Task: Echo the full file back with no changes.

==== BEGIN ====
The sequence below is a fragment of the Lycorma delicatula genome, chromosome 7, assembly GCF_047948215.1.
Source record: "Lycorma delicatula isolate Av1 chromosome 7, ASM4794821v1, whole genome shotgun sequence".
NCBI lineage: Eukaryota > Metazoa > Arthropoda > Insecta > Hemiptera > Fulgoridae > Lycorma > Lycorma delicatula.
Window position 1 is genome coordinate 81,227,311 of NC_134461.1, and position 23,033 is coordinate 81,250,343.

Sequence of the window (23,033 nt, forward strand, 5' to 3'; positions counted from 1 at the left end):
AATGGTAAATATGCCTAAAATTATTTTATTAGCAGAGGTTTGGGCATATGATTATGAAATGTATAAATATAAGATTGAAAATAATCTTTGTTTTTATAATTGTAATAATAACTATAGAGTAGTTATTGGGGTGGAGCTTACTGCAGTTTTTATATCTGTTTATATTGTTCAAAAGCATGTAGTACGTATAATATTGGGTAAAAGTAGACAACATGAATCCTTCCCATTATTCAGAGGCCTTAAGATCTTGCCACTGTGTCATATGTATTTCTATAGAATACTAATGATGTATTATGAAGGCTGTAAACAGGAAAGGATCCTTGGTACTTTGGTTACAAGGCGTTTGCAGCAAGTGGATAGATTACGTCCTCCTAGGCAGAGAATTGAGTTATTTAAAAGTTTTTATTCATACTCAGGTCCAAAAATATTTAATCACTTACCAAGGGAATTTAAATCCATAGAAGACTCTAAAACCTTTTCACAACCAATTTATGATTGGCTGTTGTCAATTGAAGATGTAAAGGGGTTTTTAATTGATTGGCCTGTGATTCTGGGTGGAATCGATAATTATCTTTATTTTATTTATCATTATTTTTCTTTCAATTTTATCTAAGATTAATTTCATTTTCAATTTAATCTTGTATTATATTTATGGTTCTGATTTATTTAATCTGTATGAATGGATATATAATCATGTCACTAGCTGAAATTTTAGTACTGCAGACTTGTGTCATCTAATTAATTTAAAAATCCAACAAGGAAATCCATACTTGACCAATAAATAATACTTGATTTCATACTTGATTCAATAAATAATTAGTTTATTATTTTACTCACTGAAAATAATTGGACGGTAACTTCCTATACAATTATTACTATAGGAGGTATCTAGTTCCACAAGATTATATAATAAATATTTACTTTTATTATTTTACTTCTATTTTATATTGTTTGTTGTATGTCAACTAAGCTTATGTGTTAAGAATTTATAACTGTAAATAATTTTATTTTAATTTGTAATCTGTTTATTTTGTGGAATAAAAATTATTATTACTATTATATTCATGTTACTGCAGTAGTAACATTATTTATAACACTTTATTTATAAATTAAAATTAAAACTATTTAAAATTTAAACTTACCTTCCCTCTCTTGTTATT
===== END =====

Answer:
The sequence below is a fragment of the Lycorma delicatula genome, chromosome 7, assembly GCF_047948215.1.
Source record: "Lycorma delicatula isolate Av1 chromosome 7, ASM4794821v1, whole genome shotgun sequence".
NCBI lineage: Eukaryota > Metazoa > Arthropoda > Insecta > Hemiptera > Fulgoridae > Lycorma > Lycorma delicatula.
Window position 1 is genome coordinate 81,227,311 of NC_134461.1, and position 23,033 is coordinate 81,250,343.

Sequence of the window (23,033 nt, forward strand, 5' to 3'; positions counted from 1 at the left end):
AATGGTAAATATGCCTAAAATTATTTTATTAGCAGAGGTTTGGGCATATGATTATGAAATGTATAAATATAAGATTGAAAATAATCTTTGTTTTTATAATTGTAATAATAACTATAGAGTAGTTATTGGGGTGGAGCTTACTGCAGTTTTTATATCTGTTTATATTGTTCAAAAGCATGTAGTACGTATAATATTGGGTAAAAGTAGACAACATGAATCCTTCCCATTATTCAGAGGCCTTAAGATCTTGCCACTGTGTCATATGTATTTCTATAGAATACTAATGATGTATTATGAAGGCTGTAAACAGGAAAGGATCCTTGGTACTTTGGTTACAAGGCGTTTGCAGCAAGTGGATAGATTACGTCCTCCTAGGCAGAGAATTGAGTTATTTAAAAGTTTTTATTCATACTCAGGTCCAAAAATATTTAATCACTTACCAAGGGAATTTAAATCCATAGAAGACTCTAAAACCTTTTCACAACCAATTTATGATTGGCTGTTGTCAATTGAAGATGTAAAGGGGTTTTTAATTGATTGGCCTGTGATTCTGGGTGGAATCGATAATTATCTTTATTTTATTTATCATTATTTTTCTTTCAATTTTATCTAAGATTAATTTCATTTTCAATTTAATCTTGTATTATATTTATGGTTCTGATTTATTTAATCTGTATGAATGGATATATAATCATGTCACTAGCTGAAATTTTAGTACTGCAGACTTGTGTCATCTAATTAATTTAAAAATCCAACAAGGAAATCCATACTTGACCAATAAATAATACTTGATTTCATACTTGATTCAATAAATAATTAGTTTATTATTTTACTCACTGAAAATAATTGGACGGTAACTTCCTATACAATTATTACTATAGGAGGTATCTAGTTCCACAAGATTATATAATAAATATTTACTTTTATTATTTTACTTCTATTTTATATTGTTTGTTGTATGTCAACTAAGCTTATGTGTTAAGAATTTATAACTGTAAATAATTTTATTTTAATTTGTAATCTGTTTATTTTGTGGAATAAAAATTATTATTACTATTATATTCATGTTACTGCAGTAGTAACATTATTTATAACACTTTATTTATAAATTAAAATTAAAACTATTTAAAATTTAAACTTACCTTCCCTCTCTTGTTATT